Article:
Six years later, however, he started to suffer from slow onset dyspnea on exertion. Perfusion scintigraphy showed multiple segmental and subsegmental defects, consistent with possible pulmonary embolism. Since anticoagulant treatment for six months did not improve his complaints, he was referred to our hospital. At referral, the patient was in no respiratory distress at rest, with a peripheral oxygen saturation of 99%. He was mildly retarded and obese (body mass index 31.7), had a thickened neck, and a widened forehead with little hair growth. Systemic blood pressure was 120/80 mmHg. Cardiac and pulmonary examinations were normal, except for a split second heart tone. No peripheral oedema was observed. Laboratory tests were within normal range; NT pro-BNP:120 micrograms/mL (N < 200 pmol/l, [5]). No coagulation abnormalities were detected, except for Factor VIII which was slightly elevated 211% (N < 150%). CT angiography demonstrated large, organized thrombi in the left main pulmonary artery, as well as in the right upper lobe multiple webs (Figure 1). Pulmonary angiography confirmed the diagnosis of proximal CTEPH with multiple webs on both sides and a central pouch in the left main pulmonary artery with diminished perfusion to the left upper lobe (Figure 2). Exercise capacity was decreased; the distance walked in the 6-minute walk test (6-MWD) was 480 meters (predicted value of 658 meters [6]). Echocardiography showed a dilated and hypertrophied right ventricle; systolic right ventricular function was normal (TAPSE 2.4 cm). Estimated systolic pulmonary artery pressure (SPAP) was 65 mmHg (N < 40 mmHg). Left ventricular dimensions and function were normal. Right heart catheterisation demonstrated a pulmonary artery pressure of 59/29 mmHg, mean PAP of 43 mmHg (N < 25 mmHg), cardiac output of 6.0 L/min, pulmonary wedge pressure of 6 mmHg, mean right atrial pressure of 11 mmHg, and the calculated pulmonary vascular resistance (PVR) of 493 dynes·s·cm−5.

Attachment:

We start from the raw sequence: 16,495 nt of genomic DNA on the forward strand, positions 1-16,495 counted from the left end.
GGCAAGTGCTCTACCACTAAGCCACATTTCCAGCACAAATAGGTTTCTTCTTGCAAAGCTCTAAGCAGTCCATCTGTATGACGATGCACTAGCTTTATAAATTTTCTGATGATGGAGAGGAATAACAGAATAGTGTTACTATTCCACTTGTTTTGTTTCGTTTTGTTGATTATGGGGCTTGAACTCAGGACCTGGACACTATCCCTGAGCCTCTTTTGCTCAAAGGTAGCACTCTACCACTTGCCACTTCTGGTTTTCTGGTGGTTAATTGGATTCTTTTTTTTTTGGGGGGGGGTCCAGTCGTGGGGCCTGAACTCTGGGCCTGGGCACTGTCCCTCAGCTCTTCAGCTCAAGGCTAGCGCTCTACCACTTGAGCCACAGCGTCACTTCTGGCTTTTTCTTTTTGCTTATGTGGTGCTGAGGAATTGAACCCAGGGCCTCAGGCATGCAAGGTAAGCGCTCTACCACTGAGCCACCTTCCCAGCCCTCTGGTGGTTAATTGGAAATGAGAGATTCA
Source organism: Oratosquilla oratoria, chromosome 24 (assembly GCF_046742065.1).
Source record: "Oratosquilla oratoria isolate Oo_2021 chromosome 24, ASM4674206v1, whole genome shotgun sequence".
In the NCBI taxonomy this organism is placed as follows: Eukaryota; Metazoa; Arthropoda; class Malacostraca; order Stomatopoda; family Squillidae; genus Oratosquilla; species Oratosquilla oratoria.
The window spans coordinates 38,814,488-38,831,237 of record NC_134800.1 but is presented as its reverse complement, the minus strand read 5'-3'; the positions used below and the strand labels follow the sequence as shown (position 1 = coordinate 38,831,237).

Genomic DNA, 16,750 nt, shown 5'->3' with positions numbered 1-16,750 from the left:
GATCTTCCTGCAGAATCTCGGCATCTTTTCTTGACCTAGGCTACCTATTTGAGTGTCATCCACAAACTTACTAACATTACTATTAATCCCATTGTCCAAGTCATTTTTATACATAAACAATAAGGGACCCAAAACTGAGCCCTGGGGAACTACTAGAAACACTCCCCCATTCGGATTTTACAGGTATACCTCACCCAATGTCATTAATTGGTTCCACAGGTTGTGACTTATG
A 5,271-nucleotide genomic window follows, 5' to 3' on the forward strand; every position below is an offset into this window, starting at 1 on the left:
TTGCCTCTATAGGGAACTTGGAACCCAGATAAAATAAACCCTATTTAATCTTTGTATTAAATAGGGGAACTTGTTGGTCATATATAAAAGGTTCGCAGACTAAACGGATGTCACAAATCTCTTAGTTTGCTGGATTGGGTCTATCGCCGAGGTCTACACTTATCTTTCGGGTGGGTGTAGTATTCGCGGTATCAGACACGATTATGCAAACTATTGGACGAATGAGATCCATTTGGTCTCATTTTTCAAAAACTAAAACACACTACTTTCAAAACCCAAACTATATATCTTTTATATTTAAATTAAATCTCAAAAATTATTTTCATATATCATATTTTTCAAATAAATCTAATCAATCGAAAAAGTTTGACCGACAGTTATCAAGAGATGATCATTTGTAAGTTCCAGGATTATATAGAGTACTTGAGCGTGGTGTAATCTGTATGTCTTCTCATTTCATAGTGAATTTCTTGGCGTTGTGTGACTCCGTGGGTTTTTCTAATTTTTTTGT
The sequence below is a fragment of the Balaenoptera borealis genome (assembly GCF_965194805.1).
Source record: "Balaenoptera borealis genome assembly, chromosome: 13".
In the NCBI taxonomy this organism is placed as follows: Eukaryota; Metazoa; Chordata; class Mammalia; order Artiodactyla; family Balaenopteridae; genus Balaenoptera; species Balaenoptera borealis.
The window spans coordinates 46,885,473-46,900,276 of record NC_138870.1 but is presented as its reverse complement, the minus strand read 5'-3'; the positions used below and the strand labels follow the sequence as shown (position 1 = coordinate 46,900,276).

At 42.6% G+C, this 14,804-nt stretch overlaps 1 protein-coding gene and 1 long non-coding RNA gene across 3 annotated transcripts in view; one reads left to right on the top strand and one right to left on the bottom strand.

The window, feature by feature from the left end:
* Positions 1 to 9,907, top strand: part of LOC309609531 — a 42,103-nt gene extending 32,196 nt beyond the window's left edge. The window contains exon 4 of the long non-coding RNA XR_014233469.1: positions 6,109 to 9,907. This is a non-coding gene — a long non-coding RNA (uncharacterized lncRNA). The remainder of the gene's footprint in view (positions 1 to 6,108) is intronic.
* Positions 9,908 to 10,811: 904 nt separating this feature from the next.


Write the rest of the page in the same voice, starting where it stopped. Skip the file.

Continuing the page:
Figure 1
Figure 1
Computed tomography angiogram showing chronic thromboembolic clots in the central left and right pulmonary arteries (arrows).
Figure 2
Figure 2
Distraction pulmonary angiogram of the right and left pulmonary artery demonstrating a web and acute stops in the right upper and lower lobe arteries as well as in the left lower lobe artery (arrows).
The patient was diagnosed with proximal CTEPH. His functional impairment was classified as New York Heart Association (NYHA) III/IV; that is marked limitation in activity due to symptoms, even during less-than-ordinary activity. Without treatment, he had an estimated 5-year survival of less than 30% [7]. A multidisciplinary team consisting of a pulmonologist, a radiologist, and a thoracic surgeon considered the patient eligible for pulmonary endarterectomy (PEA). A PEA was performed, as previously described, under deep hypothermia and cardiac arrest [8]. The organized thrombi were successfully removed (Figure 3). Two days after surgery, mean PAP was 22 mmHg. The patient recovered promptly without any complication and could be dismissed after 2 weeks. At 1-year followup, the patient was in NYHA functional class I/IV (no symptoms, and no limitation in ordinary physical activity); subjectively, his exercise tolerance had fully normalised, and the 6-MWD had increased to 580 meters. Echocardiography at one year after surgery showed a normalized diameter of the right ventricle and an estimated systolic PAP of 27 mmHg. At 5-year followup, now, the patient is still in NYHA functional class I/IV, and he walked 630 meters in the 6-MWT.
Figure 3
Figure 3
Chronic thromboembolic material obtained by pulmonary endarterectomy demonstrating central pouches from the right and left main pulmonary artery.
KS is associated with substantial morbidity [9] and increased mortality [10] with an increased relative risk of death due to diabetes, cardiovascular, respiratory, and gastrointestinal disorders [11]. KS is caused by chromosomal aneuploidy, in 80% of cases due to chromosome aberration 47 XXY [12]. The prototypic KS man has traditionally been described as tall, with small testes, and decreased verbal intelligence, but the clinical picture may range variably [9]. Here, we reported a patient with KS diagnosed at the age of 30, who developed symptomatic CTEPH six years after an acute pulmonary embolism.